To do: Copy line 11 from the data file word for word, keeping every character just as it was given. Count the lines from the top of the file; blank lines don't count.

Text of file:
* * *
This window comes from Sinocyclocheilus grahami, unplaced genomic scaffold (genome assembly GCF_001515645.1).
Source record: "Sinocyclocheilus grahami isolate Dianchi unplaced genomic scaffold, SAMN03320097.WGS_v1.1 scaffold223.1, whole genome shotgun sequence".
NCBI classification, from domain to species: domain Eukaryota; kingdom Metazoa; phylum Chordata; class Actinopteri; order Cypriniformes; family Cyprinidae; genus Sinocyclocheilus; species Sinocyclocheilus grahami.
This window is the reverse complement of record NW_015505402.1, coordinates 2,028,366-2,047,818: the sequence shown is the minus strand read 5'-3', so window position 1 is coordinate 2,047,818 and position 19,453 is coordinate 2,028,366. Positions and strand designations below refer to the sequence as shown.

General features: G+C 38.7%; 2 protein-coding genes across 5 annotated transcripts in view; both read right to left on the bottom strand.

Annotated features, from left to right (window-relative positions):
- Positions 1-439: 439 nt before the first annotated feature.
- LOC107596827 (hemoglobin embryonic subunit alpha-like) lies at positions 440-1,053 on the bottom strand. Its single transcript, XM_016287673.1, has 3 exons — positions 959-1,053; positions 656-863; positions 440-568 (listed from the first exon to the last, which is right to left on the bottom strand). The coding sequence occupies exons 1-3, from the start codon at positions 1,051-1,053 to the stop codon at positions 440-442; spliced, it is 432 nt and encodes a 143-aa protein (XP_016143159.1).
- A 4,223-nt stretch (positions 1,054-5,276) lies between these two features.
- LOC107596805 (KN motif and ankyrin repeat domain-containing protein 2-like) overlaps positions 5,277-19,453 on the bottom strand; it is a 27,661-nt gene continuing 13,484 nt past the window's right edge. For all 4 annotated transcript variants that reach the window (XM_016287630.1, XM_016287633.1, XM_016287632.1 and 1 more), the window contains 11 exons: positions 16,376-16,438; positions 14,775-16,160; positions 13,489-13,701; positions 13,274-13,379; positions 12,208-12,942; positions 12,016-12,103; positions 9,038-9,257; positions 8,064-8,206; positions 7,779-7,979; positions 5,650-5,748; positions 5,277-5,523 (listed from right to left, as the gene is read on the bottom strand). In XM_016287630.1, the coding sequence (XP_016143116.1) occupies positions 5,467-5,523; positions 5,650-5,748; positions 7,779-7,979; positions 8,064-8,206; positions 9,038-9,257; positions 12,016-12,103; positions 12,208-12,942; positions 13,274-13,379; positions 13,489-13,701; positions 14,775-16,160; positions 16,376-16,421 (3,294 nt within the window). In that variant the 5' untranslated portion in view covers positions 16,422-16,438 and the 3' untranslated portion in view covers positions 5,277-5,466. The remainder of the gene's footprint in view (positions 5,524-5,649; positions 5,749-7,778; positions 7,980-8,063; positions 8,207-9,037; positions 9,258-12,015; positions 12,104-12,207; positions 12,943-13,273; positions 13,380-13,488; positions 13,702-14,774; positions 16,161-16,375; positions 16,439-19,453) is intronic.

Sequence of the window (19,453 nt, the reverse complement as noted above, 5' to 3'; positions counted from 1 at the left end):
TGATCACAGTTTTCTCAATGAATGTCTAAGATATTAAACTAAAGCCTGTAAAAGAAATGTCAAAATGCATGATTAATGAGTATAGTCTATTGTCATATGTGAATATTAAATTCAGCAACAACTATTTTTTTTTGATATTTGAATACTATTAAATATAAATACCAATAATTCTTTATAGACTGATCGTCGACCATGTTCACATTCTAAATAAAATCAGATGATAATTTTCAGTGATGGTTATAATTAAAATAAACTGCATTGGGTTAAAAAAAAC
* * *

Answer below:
Sequence of the window (19,453 nt, the reverse complement as noted above, 5' to 3'; positions counted from 1 at the left end):